The genius of dogs : how dogs are smarter than you think / Brian Hare and Vanessa Woods.

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    • Abstract:
      Summary: "Brian Hare, dog researcher, evolutionary anthropologist, and founder of the Duke Canine Cognition Center, and Vanessa Woods offer revolutionary new insights into dog intelligence and the interior lives of our smartest pets. In the past decade, we have learned more about how dogs think than in the last century. Breakthroughs in cognitive science, pioneered by Brian Hare have proven dogs have a kind of genius for getting along with people that is unique in the animal kingdom. Brian Hare's stunning discovery is that when dogs domesticated themselves around 40,000 years ago they became far more like human infants than their wolf ancestors. Domestication gave dogs a whole new kind of social intelligence. This finding will change the way we think about dogsand dog training--indeed, the revolution has already begun. Hare's seminal research has led him to work with every kind of dog from the tiniest shelter puppy to the exotic New Guinea singing dog, from his own childhood dog, Oreo, to the most fashionableschnoodle. The Genius of Dogs is nothing less than the definitive dog book of our time by the researcher who started a revolution. "-- Provided by publisher.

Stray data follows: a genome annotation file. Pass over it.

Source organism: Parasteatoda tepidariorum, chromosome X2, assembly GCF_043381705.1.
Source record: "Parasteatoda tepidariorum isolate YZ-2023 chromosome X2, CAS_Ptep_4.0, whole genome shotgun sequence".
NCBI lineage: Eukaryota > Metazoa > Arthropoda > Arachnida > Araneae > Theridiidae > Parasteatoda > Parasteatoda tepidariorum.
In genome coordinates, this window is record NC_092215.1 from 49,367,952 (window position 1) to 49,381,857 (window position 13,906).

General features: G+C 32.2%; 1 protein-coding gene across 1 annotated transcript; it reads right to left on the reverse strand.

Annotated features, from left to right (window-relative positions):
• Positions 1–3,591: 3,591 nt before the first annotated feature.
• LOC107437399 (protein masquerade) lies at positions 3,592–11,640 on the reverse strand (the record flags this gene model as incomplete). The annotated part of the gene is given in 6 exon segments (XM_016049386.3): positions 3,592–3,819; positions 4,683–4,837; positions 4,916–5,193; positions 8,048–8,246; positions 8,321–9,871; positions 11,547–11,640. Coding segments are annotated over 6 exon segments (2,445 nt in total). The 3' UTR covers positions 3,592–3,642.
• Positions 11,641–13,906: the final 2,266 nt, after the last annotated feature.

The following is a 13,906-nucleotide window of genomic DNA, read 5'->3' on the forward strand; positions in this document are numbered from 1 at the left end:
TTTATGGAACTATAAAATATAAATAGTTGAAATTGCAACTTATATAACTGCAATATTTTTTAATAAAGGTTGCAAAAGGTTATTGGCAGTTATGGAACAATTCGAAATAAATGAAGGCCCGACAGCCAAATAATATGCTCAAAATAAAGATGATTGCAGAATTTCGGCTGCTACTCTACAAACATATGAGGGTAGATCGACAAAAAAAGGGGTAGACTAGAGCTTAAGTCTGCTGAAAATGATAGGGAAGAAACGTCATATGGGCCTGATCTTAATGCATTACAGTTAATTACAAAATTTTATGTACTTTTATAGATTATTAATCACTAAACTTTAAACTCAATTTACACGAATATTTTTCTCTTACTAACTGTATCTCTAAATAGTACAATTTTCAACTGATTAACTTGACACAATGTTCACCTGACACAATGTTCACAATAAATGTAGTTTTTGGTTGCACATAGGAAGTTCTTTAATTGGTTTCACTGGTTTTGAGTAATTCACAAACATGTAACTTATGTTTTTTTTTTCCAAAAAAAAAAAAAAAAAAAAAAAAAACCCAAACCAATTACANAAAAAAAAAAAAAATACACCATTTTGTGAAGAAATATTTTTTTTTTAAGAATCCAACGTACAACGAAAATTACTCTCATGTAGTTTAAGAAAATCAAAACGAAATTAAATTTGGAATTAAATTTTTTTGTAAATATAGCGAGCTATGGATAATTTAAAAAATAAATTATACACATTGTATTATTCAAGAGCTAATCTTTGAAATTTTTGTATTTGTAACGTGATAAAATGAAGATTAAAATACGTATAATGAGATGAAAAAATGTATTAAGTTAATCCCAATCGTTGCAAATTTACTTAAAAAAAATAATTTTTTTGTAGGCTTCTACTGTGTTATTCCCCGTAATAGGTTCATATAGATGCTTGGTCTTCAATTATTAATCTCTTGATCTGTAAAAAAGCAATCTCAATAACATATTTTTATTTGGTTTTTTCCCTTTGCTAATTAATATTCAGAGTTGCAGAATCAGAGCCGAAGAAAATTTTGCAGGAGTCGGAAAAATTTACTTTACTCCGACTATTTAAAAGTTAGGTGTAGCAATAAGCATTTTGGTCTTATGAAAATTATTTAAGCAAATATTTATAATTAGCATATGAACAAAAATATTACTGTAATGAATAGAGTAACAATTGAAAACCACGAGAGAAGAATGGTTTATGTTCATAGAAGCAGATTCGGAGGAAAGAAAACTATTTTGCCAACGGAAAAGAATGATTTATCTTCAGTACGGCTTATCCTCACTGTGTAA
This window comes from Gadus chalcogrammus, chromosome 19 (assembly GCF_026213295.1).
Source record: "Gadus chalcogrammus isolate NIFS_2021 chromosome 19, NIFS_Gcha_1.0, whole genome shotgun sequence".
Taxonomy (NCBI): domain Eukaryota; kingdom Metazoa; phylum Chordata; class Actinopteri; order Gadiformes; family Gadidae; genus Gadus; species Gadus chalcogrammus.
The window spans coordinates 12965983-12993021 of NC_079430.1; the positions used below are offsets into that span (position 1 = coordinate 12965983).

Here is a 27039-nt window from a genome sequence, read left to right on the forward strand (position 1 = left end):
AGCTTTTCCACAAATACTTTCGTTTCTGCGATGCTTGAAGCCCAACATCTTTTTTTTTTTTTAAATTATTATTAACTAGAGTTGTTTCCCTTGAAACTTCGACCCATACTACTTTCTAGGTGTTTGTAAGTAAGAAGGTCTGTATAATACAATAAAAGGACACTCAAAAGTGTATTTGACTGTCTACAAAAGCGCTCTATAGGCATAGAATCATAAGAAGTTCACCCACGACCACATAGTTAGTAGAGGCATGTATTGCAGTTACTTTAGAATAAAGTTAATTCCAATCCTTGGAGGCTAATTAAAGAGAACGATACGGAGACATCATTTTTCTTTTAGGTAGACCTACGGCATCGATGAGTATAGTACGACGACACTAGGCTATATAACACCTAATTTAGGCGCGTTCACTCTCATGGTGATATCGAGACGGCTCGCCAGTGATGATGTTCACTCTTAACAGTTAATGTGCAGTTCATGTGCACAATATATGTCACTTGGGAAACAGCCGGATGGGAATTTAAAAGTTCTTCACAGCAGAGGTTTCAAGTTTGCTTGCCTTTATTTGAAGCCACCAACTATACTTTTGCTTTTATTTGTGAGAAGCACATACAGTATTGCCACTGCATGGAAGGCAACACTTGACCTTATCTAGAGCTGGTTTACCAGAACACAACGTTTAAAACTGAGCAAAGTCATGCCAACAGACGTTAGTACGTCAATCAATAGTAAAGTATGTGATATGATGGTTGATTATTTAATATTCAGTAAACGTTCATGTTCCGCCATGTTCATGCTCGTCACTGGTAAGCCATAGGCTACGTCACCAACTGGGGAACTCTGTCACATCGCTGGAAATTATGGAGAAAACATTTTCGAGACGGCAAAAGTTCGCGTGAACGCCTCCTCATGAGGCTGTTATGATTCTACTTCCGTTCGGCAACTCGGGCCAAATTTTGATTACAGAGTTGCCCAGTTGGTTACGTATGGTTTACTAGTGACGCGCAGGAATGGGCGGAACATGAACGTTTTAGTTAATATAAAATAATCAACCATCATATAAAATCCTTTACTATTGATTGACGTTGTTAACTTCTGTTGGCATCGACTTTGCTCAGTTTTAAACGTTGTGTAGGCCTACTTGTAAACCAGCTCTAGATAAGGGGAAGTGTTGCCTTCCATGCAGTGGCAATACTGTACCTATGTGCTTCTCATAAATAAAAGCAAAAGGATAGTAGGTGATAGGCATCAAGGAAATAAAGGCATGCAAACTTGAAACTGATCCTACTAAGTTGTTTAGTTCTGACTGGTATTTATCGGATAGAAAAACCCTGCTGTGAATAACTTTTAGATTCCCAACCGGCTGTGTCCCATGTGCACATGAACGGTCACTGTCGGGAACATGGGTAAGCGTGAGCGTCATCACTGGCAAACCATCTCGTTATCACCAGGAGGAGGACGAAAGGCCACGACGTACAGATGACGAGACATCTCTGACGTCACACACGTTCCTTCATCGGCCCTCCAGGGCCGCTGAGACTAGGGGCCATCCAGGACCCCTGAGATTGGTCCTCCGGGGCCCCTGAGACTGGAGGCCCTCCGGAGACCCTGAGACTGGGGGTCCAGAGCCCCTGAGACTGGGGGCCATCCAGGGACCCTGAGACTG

• Notes:
      Includes bibliographical references (pages 287-354) and index.
    • ISBN:
      9780525953197 : HRD
      0525953191 : HRD
    • Accession Number:
    • Accession Number:
  • Citations
    • ABNT:
      HARE, B.; WOODS, V. The genius of dogs : how dogs are smarter than you think. [s.l.] : Dutton, 2013. Disponível em: . Acesso em: 16 set. 2019.
    • AMA:
      Hare B, Woods V. The Genius of Dogs : How Dogs Are Smarter than You Think. Dutton; 2013. Accessed September 16, 2019.
    • APA:
      Hare, B., & Woods, V. (2013). The genius of dogs : how dogs are smarter than you think. Dutton. Retrieved from
    • Chicago/Turabian: Author-Date:
      Hare, Brian, and Vanessa Woods. 2013. The Genius of Dogs : How Dogs Are Smarter than You Think. Dutton.
    • Harvard: